(36e) Challenges in Implementing in2O3 Catalyst for CO2 Hydrogenation to Methanol: H2o Effect and Stability
AIChE Annual Meeting
Monday, November 16, 2020 - 9:00am to 9:15am
The effect of additional moisture in the feed gas was studied on In2O3 and In2O3/ZrO2. Adding 0.1 mol% H2O significantly enhances CH3OH formation rate from 2.75 to 3.42 mol-kg-1-h-1 over In2O3/ZrO2. Similar enhancement is evident on In2O3. Characterization (STEM/EDS and CO2-TPD) confirms the preservation of In-Zr strong interaction in the presence of additional H2O and H2O-induced oxygen vacancies, which improves CO2 adsorption capacity. XPS reveals the formation of InOOH species due to H2O addition, which appears to correlate to H2O-dependant CH3OH enhancement. Density functional theory calculations demonstrate that adding H2O is found to facilitate surface InOOH formation, suppress COOH* pathway and thus CO formation, and promote CH3OH formation via HCOO* intermediate. However, excess H2O in the feed gas leads to aggregation of In species and reduction of surface In0 sites for H2 dissociation.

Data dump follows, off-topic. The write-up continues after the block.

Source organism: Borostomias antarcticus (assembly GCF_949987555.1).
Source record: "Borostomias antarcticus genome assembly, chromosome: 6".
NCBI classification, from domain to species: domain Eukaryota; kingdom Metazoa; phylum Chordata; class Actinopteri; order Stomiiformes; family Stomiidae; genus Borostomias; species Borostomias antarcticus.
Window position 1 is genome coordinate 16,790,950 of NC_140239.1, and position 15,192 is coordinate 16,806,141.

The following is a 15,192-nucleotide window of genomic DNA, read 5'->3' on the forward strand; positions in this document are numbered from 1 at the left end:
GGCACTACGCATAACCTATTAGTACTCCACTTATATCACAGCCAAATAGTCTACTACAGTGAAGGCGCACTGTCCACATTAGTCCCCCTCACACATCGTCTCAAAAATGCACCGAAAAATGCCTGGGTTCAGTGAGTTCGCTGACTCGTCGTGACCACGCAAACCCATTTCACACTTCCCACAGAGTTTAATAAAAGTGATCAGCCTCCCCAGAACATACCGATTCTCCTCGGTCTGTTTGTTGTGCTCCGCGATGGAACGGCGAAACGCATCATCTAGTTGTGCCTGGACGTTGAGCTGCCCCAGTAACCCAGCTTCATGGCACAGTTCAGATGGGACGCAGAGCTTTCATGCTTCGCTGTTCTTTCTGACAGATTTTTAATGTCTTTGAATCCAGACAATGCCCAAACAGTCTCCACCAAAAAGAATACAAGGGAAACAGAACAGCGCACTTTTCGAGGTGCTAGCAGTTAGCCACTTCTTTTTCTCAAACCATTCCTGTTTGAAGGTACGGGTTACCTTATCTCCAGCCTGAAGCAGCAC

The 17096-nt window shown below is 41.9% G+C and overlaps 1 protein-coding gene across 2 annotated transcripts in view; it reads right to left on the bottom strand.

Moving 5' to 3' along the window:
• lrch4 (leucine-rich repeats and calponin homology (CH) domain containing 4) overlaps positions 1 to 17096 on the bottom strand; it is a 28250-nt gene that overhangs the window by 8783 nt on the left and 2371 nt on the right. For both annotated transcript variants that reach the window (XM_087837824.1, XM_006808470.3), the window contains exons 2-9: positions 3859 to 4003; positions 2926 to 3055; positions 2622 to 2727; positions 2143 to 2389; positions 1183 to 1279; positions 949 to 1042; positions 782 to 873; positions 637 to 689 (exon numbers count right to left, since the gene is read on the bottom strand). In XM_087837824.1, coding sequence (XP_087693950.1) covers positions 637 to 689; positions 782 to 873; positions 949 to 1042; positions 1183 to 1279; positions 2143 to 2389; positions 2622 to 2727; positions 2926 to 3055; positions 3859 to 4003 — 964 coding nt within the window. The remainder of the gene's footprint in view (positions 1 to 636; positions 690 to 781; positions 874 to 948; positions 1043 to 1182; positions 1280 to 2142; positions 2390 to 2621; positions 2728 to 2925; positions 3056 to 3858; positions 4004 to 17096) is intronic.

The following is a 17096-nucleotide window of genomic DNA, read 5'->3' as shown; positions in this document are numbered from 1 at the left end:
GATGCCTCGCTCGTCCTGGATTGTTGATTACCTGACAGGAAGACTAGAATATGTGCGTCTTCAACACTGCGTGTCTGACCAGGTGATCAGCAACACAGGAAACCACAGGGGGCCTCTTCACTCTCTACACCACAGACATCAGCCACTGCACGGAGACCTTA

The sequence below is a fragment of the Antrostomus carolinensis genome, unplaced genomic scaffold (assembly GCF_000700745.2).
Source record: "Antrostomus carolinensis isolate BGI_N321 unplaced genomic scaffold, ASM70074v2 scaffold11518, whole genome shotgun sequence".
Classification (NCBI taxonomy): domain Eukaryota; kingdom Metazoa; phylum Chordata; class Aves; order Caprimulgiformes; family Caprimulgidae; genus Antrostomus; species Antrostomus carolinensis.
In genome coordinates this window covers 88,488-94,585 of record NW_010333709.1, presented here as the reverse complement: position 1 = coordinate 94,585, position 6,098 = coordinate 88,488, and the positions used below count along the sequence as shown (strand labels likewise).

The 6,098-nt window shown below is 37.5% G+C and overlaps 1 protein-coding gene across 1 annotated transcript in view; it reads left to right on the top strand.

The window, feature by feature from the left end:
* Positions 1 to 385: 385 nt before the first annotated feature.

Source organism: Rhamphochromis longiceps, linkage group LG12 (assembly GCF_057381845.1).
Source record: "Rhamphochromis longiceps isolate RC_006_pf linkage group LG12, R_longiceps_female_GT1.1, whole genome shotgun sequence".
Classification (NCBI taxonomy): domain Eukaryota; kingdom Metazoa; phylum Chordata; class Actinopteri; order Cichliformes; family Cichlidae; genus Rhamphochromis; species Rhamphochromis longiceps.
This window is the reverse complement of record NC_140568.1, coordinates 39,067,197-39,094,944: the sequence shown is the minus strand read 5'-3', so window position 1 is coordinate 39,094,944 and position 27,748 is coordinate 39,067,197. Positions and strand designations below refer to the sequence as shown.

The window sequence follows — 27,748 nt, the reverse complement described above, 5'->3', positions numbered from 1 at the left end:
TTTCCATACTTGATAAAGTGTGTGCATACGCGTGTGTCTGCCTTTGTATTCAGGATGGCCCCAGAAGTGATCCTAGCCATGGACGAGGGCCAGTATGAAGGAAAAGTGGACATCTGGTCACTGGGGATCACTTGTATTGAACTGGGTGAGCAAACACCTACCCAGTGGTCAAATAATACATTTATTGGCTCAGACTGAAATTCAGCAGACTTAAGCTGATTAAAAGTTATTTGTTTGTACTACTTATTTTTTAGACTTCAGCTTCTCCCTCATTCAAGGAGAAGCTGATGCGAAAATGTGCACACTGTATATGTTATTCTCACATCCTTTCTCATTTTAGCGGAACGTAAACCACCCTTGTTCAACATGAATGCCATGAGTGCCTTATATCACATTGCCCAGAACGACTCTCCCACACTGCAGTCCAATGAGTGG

Long-term stability tests were conducted as well. After 100-h TOS, CH3OH formation rate on In2O3 drops significantly by 36%, while In2O3/ZrO2 remains stable. In situ X-ray absorption spectroscopy (XAS) results demonstrate that the stability originates from the interaction between In2O3/In2O3-x and ZrO2, which prevents deactivation through the over-reduction of In2O3 to In0. Structurally, ZrO2 plays a role in kinetically trapping In2O3/In2O3-x in an oxygen deficient state under reaction conditions.
These findings would be of importance for developing fundamental understanding of reaction chemistry involving in CO2-to-CH3OH and for shedding light on implementing In2O3 catalysts in practical process technology.